The association will use the information to warn local and central Government of the potentially major consequences of diminished impartial expertise on urban forests and the wider environment.
"It is frequently the tree officer who demands the quality of information or workmanship that only professionals can provide", the AA said.
"If the regulatory and statutory role of the tree officer is reduced to the ticking of a box by an officer not qualified or experienced in arboriculture then the industry will suffer, and so will the trees that are so important to the wellbeing of the public and the environment as a whole."
The AA also noted that the Government's 2008 recommendation (made in its Trees in Towns II report) that each local authority should have at least one specialist tree officer (preferably qualified in arboriculture at higher education level) is now almost ten years old. This, it said, does not take account of the changing landscape in terms of how local authorities are delivering their services.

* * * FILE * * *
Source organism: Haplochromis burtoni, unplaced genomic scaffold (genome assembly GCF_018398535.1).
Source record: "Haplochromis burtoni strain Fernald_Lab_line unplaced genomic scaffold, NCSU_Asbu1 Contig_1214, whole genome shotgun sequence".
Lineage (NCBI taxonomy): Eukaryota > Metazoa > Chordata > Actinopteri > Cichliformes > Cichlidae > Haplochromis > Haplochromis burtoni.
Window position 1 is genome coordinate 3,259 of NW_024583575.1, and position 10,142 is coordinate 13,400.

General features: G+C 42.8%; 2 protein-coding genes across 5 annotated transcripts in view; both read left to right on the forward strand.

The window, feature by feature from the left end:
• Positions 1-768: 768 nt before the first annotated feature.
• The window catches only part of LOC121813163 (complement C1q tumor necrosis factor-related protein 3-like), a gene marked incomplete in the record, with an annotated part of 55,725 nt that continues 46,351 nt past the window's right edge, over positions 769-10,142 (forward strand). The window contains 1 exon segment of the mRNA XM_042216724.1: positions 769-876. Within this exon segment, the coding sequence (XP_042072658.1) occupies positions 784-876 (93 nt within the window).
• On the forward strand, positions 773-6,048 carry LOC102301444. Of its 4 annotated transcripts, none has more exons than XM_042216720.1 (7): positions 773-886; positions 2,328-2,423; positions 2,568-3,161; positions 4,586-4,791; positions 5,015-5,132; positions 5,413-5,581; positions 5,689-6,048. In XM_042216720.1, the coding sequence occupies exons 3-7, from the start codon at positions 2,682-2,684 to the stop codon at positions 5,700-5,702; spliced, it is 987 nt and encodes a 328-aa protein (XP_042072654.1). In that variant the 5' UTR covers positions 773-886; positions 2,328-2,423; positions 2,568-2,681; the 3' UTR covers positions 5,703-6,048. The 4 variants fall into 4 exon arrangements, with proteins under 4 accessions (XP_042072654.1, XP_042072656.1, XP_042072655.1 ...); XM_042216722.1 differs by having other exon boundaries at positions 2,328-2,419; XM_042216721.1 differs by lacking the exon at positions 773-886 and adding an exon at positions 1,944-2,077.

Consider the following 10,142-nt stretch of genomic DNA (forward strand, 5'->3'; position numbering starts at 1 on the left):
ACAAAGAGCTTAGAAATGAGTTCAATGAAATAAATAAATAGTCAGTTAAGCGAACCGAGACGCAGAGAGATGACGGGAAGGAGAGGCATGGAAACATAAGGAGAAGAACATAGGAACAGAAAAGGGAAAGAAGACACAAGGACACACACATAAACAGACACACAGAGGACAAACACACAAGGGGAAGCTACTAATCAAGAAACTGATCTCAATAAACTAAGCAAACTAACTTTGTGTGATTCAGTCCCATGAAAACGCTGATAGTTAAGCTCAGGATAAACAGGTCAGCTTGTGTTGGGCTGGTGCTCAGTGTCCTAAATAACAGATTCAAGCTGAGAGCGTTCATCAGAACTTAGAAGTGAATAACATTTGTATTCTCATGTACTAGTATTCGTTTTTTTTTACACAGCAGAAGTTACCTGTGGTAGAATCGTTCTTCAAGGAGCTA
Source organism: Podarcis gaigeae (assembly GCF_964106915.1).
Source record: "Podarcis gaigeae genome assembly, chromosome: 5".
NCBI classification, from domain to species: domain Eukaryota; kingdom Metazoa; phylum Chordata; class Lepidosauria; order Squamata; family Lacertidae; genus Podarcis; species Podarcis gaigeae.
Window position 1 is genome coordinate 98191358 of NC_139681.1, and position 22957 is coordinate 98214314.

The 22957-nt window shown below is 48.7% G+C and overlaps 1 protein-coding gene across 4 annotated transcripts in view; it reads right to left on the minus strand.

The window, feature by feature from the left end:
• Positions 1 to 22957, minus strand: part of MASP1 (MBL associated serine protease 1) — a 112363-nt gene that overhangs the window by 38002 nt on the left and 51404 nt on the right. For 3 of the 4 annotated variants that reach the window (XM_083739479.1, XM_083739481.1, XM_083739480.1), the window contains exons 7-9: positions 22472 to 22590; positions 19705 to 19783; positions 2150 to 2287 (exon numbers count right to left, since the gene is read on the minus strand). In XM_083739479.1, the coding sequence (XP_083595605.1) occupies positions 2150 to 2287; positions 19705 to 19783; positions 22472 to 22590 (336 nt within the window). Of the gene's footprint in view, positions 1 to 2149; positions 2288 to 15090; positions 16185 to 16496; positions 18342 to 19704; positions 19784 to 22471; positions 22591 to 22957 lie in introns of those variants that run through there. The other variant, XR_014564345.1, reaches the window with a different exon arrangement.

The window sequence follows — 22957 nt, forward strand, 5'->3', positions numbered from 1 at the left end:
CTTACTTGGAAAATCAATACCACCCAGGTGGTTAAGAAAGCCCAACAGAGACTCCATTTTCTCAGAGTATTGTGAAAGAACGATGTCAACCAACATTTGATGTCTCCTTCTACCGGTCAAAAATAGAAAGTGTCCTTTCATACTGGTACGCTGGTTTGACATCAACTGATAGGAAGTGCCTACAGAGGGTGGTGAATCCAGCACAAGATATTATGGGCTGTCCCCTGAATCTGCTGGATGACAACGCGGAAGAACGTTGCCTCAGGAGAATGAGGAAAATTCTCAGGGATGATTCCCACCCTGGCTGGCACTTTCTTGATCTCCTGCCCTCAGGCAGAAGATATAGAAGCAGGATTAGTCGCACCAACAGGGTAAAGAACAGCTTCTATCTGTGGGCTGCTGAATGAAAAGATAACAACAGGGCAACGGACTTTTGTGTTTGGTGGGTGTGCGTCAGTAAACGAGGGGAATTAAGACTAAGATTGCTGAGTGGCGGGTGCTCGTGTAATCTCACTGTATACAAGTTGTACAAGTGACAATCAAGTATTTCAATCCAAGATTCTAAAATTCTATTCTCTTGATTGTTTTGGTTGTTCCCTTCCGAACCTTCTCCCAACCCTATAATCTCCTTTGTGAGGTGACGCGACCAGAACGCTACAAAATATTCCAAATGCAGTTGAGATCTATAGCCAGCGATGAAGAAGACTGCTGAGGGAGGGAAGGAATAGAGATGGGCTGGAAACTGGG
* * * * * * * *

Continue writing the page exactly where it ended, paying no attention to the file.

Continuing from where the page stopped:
"In some cases services are being split and/or outsourced via PFIs (private finance initiatives) and other partnerships in an attempt to bridge the gap in funding.
"These situations could potentially lead to conflicts of interest or situations whereby the proper care of trees in our towns and cities is not at the centre of the decision-making process when it comes to their ongoing management," it added.